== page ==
It’s Time to Alter Expectations for Ben Simmons
When the Sixers didn't pull the trigger on a rumored deal that would have sent Ben Simmons to Houston in exchange for James Harden, Sixers fans all over the Delaware Valley who have become increasingly disenchanted with Simmons, let their frustrations be heard.
While it's understandable to be frustrated by Simmons, who has immense talent, its also okay to alter your expectations for him.
We live in a world where anyone with a pulpit, a twitter handle, YouTube channel, or some sort of social media outlet, can brand whatever message they want for as long as they want.
The more you push your message, the more people will believe you.
When Simmons entered the 2016 NBA Draft, after just one season at LSU, we were told by draft experts and people who cover the league that Simmons was the sure-fire franchise changing player with generational talent.
That message molded Sixers fans expectations, and Simmons has been unable to meet them.
These were his strengths from his NBA Draft profile from the website NBADraft.net:
An extremely unique talent, combining power forward size and strength, with point guard vision and passing skills … Has the size, physical gifts and skill to defend and play all five positions at the next level, ideal for the emphasis on "positionless basketball" … Highly unselfish, team oriented player
These were his weaknesses:
Despite being a good scorer, he lacks a reliable jumpshot … His form doesn’t have any glaring mechanical flaws, but it’s apparent that it’s the one element of his game that he isn’t completely confident in … Can have scoring droughts in games related to both his confidence in his shot, and unselfishness
They weren't wrong.
But its time to alter expectations, and that's fine.
Those same draft experts told fans not to expect Simmons to shoot much, but many fans didn't want to listen to that. In the world we live in today, many fans only choose to consume the information they want to hear, not the full story. Most fans heard Simmons was a game-changing player, ignoring the questions about his shooting.
In a world where fantasy stats mean more than real life wins and losses, Simmons points per game does't move the needle. This season he is scoring a career low 12.4 points per game, dropping from 16.4 in 2020. And while it would be nice to see him score more, he still impacts a game on most nights in a positive way.
This season will be interesting to analyze with a full season of playing with guys like Seth Curry, Danny Green and the emerging Shake Milton and Tyrese Maxey. Adding Curry and Green has given Simmons more of a clear path to the basket. Defenders who used to be able to sag and form a wall in front of Simmons, not have to step out to the three-point line, for fear for Curry and Green knocking down open looks, something previous teammates were unable to do.
With Curry out the past few games, Simmons again has struggled to find the clear path to the rim, altering the way teams are choosing to defend the Sixers. Without the spacing Curry and Green create together, Simmons is going to be frustrating to watch if you are expecting him to score a lot of points.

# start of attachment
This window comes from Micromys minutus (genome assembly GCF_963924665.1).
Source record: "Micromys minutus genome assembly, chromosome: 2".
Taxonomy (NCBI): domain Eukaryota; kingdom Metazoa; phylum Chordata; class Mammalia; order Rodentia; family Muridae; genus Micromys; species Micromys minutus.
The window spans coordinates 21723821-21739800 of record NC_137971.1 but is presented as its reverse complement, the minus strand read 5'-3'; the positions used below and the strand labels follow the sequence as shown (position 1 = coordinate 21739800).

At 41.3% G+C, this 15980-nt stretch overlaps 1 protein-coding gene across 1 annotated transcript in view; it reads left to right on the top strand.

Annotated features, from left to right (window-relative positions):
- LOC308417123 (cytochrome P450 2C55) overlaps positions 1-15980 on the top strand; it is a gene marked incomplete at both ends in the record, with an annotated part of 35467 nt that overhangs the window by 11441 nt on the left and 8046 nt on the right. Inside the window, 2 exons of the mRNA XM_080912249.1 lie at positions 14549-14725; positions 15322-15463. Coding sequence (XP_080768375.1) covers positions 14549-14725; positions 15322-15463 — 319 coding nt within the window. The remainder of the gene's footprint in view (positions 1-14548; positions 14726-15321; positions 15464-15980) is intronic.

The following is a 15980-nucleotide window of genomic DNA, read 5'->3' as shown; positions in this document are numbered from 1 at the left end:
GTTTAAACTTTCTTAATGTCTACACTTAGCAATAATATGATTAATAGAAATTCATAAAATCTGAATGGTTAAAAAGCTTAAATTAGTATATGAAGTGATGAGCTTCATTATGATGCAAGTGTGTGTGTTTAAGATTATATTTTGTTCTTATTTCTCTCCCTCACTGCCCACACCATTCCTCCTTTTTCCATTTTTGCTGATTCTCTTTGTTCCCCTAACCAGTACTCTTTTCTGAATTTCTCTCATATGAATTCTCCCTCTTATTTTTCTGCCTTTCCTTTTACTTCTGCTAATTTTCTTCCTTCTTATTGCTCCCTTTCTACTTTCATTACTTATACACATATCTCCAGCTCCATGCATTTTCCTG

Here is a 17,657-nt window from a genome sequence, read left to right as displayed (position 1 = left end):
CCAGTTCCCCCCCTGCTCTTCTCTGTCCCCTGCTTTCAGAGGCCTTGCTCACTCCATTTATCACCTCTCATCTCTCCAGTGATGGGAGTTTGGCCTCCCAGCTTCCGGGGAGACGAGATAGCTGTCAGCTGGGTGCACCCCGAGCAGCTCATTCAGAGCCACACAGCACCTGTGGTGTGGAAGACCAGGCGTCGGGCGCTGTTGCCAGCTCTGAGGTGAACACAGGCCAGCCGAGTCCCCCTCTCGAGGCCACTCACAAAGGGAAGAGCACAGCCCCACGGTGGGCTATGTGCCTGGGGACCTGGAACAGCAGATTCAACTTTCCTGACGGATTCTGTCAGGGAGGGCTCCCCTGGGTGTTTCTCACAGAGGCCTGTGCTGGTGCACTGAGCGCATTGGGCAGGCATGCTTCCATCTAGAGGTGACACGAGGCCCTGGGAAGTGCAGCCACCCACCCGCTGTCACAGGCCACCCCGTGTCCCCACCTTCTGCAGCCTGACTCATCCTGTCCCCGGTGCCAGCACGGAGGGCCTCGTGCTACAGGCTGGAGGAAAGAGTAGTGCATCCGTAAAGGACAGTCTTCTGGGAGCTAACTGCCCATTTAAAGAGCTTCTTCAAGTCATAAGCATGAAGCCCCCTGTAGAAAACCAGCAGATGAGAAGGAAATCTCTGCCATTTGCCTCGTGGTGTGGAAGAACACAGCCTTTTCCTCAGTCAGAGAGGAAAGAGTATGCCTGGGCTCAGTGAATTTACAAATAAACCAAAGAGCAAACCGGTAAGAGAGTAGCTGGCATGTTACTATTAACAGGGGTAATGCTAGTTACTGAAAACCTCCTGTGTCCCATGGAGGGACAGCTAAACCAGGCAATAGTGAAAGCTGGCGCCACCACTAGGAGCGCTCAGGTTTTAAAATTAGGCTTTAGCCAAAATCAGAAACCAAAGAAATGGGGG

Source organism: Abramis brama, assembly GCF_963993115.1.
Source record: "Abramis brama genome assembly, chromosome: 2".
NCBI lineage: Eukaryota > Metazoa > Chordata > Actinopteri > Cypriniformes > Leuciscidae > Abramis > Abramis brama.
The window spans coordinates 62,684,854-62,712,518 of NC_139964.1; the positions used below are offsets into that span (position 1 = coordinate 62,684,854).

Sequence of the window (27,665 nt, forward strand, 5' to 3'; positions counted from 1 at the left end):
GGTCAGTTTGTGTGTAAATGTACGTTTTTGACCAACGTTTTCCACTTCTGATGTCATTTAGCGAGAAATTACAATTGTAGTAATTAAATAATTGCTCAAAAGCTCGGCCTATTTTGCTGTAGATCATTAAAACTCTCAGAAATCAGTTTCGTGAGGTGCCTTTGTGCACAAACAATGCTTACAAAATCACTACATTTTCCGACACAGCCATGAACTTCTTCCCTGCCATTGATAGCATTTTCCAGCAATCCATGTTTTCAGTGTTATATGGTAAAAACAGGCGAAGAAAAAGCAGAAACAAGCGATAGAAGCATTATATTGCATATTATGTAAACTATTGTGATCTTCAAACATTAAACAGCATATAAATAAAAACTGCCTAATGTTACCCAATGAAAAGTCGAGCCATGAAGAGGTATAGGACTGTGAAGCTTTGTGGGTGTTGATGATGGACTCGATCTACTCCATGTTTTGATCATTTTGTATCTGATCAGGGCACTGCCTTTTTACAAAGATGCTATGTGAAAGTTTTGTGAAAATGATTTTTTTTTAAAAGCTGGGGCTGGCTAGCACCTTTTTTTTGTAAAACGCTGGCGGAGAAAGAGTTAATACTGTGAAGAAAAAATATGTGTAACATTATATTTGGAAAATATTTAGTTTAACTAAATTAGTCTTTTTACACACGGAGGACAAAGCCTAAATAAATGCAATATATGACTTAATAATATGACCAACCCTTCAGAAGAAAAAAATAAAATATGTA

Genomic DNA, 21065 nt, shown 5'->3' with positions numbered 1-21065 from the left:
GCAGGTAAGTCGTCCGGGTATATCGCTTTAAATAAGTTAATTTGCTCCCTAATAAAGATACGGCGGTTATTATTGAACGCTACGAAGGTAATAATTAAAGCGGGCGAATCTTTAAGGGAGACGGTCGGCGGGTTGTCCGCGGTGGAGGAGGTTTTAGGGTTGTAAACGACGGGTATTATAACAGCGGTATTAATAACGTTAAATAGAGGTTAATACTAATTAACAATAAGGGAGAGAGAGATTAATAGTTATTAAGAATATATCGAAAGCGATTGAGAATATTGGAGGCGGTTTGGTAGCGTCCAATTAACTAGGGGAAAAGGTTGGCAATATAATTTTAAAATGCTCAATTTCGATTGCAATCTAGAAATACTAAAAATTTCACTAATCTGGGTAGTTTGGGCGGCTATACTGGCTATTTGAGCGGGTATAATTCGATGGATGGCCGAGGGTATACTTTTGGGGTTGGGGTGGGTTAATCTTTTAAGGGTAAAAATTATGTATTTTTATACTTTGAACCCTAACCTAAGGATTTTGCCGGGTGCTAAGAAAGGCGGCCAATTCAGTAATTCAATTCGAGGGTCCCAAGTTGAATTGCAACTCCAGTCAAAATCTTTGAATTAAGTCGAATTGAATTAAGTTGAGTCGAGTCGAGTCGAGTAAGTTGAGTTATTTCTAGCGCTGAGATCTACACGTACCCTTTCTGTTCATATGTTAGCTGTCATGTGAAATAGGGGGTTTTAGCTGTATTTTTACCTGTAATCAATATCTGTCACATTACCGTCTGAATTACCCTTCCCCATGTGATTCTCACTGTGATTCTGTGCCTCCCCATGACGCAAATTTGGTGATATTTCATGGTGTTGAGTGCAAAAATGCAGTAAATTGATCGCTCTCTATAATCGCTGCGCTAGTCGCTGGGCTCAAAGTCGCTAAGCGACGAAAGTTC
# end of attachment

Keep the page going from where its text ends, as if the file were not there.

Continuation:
With Curry and Green together on the floor with Simmons, teams are forced to either step out and play the reputable 3-point shooters, or close the lane for Simmons. What makes Simmons so hard to defend in these situations is he has such good vision, when the defense focus on him, he finds the right player, who often gets wide-open looks, looks guys like Josh Richardson, Al Horford and others could not consistently hit.
When the Chicago Bulls won the second of their three NBA titles, they did it with three Hall of Fame players. Michael Jordan, Scottie Pippen and Dennis Rodman.
During Rodman's three championship seasons with the Bulls he averaged 5.2 points per game. but a eye-popping 15.3 rebounds per night.
Simmons averages eight assists per night, and if all those assists resulted in two point buckets, he is accounting for another 16 points on top of the points her scores. His career scoring average is 16.2 points, which mean he accounts for at least 32 points per game.
Fans will cite that the Sixers lost a lot of games to get a player like Simmons, which is accurate, but they have a game-changing player - Joel Embiid. Now its time for fans to view Simmons as the Sixers version of Rodman, instead of waiting for him to become Jordan.
Many times draft status and contractual obligations help formulate what we think a player should be. However, we have a large enough sample size to see that just because we were told Simmons was going to be great, he was drafted No. 1 overall and he signed a big contract, doesn't mean he is all the sudden going to start banging jumpers all over the court and score 25 points per night.
It's just not what we were told.
Those people had every right to tell us what they thought he might be, and they weren't really wrong. Simmons is a player who can dominate games, without scoring the basketball. It's just not how most basketball fans view their superstar players. Players who don't score are generally viewed as role players, but in the NBA role players don't make All-Star games, they change games. All-Star players don't always change franchises, but they can be a big reason why teams win.
Fans often don't like to hear about what Simmons brings with his defense, assists, rebounding, and yes even his ability to score.
They want points. Maybe Simmons is just a Rodmnan.
Now its time for them to find their Pippen for Embiid.
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